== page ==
Durden, Lance A; Oliver, James H; Banks, Craig W; Vogel, Gregory N
From 1982-1985 and 1993-1999, a total of 309 individual reptiles, mostly lizards and snakes, belonging to 12 species (American alligator, six lizard species, five snake species) was captured on St. Catherine's Island, Liberty County, Georgia, USA, and examined for ticks. Three lizard species, the broad-headed skink Eumeces laticeps, southeastern 5-lined skink Eumeces inexpectatus, and eastern glass lizard Ophisaurus ventralis, were severely infested with larvae and nymphs of the blacklegged tick, Ixodes scapularis. Ticks were not found on any of the other reptile species. Overall, 80% of 65 E. inexpectatus examined were parasitized by a mean intensity of 21.5 larvae and 88% were parasitized by a mean intensity of 4.8 nymphs. Corresponding figures for E. laticeps (n=56) were 93% and 51.3 for larvae and 89% and 7.4 for nymphs, and for O. ventralis (n=3) were 67% and 22.5 for larvae and 100% and 21.3 for nymphs. Larvae and nymphs attached along the lateral grooves of O. ventralis. Nymphs attached mainly behind the ears and in the foreleg axillae whereas larvae mainly attached to these sites and on the hindlegs in Eumeces spp. Seasonally, both larvae and nymphs were recorded on lizards from April through October. A unimodal larval peak was recorded in May or June. Seasonal data for nymphs did not reveal any distinct peaks but small bimodal peaks in mean intensities may have occurred (one in early summer, the other in late summer) suggesting that some ticks complete their life cycle in one year, and others in two years, on St. Catherine's Island. Potential epidemiological consequences of these findings with respect to Lyme disease in the southeastern United States are briefly addressed.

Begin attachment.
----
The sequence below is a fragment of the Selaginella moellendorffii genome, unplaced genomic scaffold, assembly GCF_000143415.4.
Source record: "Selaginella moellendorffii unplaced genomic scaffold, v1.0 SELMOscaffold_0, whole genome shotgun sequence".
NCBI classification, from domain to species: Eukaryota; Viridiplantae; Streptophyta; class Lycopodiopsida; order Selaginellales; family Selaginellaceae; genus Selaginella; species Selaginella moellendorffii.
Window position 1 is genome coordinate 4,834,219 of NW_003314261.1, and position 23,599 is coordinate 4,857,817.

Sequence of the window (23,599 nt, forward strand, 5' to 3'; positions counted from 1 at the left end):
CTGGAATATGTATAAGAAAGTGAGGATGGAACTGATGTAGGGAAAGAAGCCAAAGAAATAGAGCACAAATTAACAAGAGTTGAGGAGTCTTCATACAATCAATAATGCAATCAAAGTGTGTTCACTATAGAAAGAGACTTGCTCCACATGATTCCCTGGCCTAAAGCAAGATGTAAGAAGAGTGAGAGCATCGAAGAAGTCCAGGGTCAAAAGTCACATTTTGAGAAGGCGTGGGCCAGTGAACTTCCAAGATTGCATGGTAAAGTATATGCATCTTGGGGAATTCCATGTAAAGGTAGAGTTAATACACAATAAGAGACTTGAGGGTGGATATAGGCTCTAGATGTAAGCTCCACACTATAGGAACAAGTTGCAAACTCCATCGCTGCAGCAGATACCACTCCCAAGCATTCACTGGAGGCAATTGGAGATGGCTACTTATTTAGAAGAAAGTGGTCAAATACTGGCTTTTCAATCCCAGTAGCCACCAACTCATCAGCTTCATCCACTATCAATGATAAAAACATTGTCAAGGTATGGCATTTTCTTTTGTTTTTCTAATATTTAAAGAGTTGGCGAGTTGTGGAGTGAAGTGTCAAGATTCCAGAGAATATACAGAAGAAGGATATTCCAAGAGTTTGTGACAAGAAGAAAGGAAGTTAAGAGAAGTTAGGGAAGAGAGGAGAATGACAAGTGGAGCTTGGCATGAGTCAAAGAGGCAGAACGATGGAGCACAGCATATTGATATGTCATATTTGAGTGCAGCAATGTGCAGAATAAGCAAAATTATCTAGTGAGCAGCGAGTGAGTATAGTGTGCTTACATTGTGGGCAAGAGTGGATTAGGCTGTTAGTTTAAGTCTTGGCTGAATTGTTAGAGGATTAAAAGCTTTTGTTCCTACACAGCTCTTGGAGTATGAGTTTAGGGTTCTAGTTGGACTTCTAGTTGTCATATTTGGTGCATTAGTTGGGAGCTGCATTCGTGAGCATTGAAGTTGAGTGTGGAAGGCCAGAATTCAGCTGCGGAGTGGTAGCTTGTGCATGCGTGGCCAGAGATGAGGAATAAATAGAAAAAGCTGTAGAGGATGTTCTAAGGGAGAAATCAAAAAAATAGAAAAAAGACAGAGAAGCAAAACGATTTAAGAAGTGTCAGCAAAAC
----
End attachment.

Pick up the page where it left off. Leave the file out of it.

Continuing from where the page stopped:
Levine, J F; Apperson, C S; Howard, P; Washburn, M; Braswell, A L
Previously archived museum specimens of lizards collected throughout North Carolina were examined for Ixodes scapularis (Say). Lizards (n = 1,349) collected in 80 of North Carolina's 100 counties were examined. Lizards with ticks were collected in 23 (29%) of the 80 counties from which lizards were examined. I. scapularis was detected on 8.7% (n = 117) of the lizards and was the sole species of tick obtained from lizards. Immature ticks were most frequently found on the southeastern five-lined skink, Eumeces inexpectatus, and the eastern glass lizard, Ophisaurus ventralis. Larvae were most frequently found on the six-lined racerunner, Cnemidophorus sexlineatus. One C. sexlineatus harbored 177 larvae and 2 nymphs. Nymphs were most frequently observed on E. inexpectatus. The majority of counties (chi 2, P < 0.01) where ticks were found on lizards were in the Coastal Plain.